But when the time to buy came and the cost difference I usually chose to go for cost, If you can afford the copper go for it.
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    • #3
      Re: Aluminum Vs Copper Feeder wire

      Usually you need number 3 copper for 100amps. This according to the NationalElectricCode(NEC) and depending on the type of insulation. (It is NEC table 310-16 in my outdated NEC book from 1999) Aluminum works fine just use the anti-oxidation as BHD says.

      You can run the wire through a piece of pipe and into the panel in the mobile home.

      Price the wire at an electrical wholesaler. Around here they are usually quite a bit cheaper than HD.
      Last edited by bluecon; 07-09-2007, 07:22 PM.

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      • #4
        Re: Aluminum Vs Copper Feeder wire

        Thanks for all the replies,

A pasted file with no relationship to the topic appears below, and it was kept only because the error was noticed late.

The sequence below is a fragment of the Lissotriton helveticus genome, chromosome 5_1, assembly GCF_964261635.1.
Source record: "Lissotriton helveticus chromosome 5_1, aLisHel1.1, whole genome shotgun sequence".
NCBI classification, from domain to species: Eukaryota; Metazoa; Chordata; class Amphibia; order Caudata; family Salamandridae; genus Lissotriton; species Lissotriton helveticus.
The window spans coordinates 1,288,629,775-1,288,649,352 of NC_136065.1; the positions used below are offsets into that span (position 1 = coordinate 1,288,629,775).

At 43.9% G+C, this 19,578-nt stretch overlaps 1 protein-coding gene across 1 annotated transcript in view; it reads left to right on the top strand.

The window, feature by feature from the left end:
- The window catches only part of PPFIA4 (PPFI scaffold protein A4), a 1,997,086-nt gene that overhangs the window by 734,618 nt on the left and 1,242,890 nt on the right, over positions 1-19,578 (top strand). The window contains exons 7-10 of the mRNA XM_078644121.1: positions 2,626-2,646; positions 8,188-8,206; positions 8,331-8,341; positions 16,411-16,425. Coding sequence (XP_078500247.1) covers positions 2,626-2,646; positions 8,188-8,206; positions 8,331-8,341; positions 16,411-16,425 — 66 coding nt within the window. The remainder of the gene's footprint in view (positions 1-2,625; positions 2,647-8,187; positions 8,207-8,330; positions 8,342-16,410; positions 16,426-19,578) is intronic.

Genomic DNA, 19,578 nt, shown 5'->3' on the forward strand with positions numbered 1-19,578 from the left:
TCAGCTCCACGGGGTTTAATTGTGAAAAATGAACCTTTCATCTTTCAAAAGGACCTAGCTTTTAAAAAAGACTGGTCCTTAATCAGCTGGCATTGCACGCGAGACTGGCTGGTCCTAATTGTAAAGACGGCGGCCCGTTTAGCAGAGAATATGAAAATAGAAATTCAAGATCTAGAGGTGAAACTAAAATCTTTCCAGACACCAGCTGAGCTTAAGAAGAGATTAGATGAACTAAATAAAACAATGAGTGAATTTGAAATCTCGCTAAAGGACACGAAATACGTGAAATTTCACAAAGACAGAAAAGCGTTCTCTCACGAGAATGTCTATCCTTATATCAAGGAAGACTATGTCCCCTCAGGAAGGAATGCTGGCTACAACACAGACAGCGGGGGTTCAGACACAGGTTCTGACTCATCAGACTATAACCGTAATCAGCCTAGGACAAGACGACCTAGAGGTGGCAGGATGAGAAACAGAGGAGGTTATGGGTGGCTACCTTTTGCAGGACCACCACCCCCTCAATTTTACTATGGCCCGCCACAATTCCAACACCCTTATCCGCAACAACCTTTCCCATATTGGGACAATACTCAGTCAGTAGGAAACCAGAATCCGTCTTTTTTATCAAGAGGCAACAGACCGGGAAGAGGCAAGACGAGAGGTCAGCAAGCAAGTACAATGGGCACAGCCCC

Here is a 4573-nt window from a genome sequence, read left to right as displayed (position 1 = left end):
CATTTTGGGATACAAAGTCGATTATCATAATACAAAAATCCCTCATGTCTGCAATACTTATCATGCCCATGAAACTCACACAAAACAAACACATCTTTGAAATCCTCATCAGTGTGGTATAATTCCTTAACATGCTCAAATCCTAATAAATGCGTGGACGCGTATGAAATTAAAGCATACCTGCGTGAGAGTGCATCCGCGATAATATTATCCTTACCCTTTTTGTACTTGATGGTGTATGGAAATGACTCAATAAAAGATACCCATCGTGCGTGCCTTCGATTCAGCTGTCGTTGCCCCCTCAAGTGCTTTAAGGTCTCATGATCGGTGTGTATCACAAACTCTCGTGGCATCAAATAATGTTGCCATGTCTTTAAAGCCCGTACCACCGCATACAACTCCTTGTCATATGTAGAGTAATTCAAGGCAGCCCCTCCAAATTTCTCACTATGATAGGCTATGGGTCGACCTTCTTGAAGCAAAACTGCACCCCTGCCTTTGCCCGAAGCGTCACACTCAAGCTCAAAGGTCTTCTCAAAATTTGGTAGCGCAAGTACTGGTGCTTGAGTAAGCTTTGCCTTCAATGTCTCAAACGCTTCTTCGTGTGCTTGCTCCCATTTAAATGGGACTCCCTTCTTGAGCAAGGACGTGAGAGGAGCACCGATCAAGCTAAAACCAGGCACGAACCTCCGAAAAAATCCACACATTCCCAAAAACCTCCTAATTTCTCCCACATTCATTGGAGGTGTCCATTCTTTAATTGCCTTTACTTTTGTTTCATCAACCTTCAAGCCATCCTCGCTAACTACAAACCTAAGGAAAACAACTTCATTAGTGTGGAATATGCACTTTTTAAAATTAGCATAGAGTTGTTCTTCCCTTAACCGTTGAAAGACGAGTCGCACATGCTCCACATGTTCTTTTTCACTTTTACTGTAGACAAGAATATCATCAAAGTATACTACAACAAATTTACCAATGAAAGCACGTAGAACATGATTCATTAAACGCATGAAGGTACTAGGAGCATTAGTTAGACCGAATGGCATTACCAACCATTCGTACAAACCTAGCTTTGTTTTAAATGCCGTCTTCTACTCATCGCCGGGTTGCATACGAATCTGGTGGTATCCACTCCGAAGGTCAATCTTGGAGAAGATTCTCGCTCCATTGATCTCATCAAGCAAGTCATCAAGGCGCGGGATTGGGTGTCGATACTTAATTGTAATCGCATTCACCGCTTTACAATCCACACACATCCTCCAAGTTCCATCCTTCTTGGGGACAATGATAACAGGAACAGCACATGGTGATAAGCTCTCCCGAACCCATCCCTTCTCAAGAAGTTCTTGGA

My book based on the 2002 NEC table 310.16 says that THWN-2 used as Service entrance at 100amps is #4 copper or #2 aluminum.

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        • #5
          Re: Aluminum Vs Copper Feeder wire

          I hope i am not too late to get in here but what you been reading on the NEC part you cant use the #4 thhn as feeder because there is big diffrence between the service entrence conductors and feeder conductors there is two seperated codes to deal with that

          because if you used the #4 for 100 amp feeder that part will not meet the code the feeder is the same as branch circuit and you have to use the 75 C degree colum to get the correct size for 100 amp which that the THHN copper [ if you are going to use it ] it must be #3 not #4 becuse the feeder the #4 is good for 75-80 amp max and #3 is good for 105 amp or you have to use #1 alum for the feeder.